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Experts are concerned that a new global disease outbreak might begin any day. The virus that worries them is H5N1, a form of avian influenza, or bird flu.
As animals get to market DNA tests show an increase in the number of animals with positive tests for some coronaviruses from the time they are trapped until they arrive on someone’s dinner plate.
Some environmental groups are pushing to end the wildlife trade, arguing doing so could help prevent future pandemics.
Some conservationists see a chance to do lasting damage to criminal networks in the wake of the pandemic, but poaching may also rise.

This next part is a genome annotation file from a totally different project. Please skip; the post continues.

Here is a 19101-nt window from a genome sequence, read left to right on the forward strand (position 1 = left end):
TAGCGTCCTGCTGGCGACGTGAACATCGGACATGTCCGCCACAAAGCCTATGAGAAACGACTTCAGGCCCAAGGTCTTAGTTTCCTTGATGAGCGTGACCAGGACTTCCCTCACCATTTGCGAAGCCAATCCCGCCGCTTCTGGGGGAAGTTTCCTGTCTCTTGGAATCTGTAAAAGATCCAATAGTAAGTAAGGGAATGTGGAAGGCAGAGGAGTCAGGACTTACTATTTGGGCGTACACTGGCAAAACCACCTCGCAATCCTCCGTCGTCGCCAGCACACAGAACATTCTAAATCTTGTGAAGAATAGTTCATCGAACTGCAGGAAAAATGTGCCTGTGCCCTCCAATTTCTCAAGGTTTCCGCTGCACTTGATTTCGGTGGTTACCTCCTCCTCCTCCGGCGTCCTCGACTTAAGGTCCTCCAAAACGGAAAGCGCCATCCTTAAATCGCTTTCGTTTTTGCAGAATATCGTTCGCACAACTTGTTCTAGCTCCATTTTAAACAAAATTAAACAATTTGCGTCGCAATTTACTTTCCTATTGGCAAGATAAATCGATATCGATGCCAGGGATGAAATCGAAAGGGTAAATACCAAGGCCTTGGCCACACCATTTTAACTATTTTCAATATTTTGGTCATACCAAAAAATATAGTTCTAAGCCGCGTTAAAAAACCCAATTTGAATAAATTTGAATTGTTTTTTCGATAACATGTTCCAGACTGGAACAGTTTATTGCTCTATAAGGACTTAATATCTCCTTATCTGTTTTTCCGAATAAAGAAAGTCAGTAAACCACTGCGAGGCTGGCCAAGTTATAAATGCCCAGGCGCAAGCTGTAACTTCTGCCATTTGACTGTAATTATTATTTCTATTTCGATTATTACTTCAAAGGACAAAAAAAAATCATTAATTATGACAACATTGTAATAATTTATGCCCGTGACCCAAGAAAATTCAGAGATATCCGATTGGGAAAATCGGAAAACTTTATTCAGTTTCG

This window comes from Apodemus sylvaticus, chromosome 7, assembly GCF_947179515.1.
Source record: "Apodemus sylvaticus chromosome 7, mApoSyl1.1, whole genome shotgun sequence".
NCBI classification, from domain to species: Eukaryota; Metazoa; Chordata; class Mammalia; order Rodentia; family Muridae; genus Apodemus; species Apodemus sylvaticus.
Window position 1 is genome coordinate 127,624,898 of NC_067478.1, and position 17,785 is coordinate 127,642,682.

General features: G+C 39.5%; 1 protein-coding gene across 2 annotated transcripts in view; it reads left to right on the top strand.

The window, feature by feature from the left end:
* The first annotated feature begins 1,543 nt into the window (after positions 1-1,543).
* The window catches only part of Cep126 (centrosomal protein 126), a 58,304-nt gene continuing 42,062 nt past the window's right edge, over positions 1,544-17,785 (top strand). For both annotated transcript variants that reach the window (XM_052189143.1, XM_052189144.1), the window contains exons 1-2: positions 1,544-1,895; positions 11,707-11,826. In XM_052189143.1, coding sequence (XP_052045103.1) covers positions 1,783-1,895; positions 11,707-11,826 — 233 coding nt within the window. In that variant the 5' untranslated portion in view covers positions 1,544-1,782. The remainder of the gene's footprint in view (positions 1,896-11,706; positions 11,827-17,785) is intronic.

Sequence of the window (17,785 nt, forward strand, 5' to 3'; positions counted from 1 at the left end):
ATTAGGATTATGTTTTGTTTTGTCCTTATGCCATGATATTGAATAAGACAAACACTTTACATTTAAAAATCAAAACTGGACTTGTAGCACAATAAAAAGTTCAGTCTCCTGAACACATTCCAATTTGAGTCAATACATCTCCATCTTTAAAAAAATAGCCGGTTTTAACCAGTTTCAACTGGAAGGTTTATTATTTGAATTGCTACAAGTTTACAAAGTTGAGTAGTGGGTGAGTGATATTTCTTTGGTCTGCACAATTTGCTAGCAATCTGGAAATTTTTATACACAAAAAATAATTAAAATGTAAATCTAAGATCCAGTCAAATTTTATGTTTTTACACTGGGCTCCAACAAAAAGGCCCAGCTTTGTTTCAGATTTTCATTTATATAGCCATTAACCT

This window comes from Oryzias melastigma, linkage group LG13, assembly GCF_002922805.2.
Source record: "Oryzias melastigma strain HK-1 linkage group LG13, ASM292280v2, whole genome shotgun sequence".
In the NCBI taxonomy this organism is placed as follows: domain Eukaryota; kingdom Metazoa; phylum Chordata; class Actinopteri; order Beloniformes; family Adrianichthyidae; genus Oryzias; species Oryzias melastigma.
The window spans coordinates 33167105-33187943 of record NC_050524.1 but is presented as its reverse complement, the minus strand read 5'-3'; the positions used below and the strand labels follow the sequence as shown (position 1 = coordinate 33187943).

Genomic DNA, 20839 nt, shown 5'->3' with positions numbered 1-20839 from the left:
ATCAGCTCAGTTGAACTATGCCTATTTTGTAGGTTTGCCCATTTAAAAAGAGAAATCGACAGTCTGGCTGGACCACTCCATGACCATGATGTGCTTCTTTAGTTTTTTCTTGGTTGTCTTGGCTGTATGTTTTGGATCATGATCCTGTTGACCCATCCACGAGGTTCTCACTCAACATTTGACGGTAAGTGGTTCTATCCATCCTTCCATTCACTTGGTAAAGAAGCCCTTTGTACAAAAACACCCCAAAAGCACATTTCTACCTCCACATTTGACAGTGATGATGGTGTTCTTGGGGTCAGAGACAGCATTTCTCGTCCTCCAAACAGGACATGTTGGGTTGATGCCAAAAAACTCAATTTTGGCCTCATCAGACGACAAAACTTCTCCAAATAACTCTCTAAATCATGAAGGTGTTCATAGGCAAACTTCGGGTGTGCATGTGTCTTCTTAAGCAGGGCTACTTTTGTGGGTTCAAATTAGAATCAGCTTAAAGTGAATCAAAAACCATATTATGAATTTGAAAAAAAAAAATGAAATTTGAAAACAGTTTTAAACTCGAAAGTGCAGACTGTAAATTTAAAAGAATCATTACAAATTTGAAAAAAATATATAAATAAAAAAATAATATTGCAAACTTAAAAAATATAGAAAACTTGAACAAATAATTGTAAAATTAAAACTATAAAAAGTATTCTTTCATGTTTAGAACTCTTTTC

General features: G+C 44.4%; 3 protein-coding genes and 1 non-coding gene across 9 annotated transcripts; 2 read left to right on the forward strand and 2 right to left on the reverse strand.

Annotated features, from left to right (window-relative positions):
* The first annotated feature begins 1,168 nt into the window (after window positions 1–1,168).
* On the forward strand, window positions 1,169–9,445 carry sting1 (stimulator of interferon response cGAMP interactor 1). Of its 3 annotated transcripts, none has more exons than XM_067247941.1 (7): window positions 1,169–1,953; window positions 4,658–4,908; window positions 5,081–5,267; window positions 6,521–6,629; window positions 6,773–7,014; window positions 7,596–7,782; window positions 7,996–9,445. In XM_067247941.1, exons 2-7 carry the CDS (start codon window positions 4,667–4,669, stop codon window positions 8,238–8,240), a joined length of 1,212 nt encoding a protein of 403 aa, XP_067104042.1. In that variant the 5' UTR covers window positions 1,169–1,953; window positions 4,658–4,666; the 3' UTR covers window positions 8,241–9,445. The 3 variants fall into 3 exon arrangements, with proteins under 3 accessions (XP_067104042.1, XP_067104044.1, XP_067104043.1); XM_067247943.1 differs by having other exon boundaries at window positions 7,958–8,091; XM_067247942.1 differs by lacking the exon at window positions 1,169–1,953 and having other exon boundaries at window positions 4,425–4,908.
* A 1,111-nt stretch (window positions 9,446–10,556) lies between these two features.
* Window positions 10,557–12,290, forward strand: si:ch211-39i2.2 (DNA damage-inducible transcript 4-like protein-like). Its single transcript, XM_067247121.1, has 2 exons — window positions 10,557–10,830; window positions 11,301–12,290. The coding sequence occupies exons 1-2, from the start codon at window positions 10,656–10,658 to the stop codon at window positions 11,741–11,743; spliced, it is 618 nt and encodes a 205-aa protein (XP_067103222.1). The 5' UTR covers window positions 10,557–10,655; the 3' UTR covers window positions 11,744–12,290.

The conditions that lead to the emergence of new infectious diseases are the same ones that inflict horrific harms on animals.
The coronavirus isn’t just a public-health crisis. It’s an ecological one.
The ban covers only land animals. It punishes consumers but does not tackle corrupt ties among government officials, corporate interests and “breeders” who use permits as a cover for illegal trade
Two months before the novel coronavirus began, the Trump administration ended a $200-million pandemic early-warning program aimed at training scientists.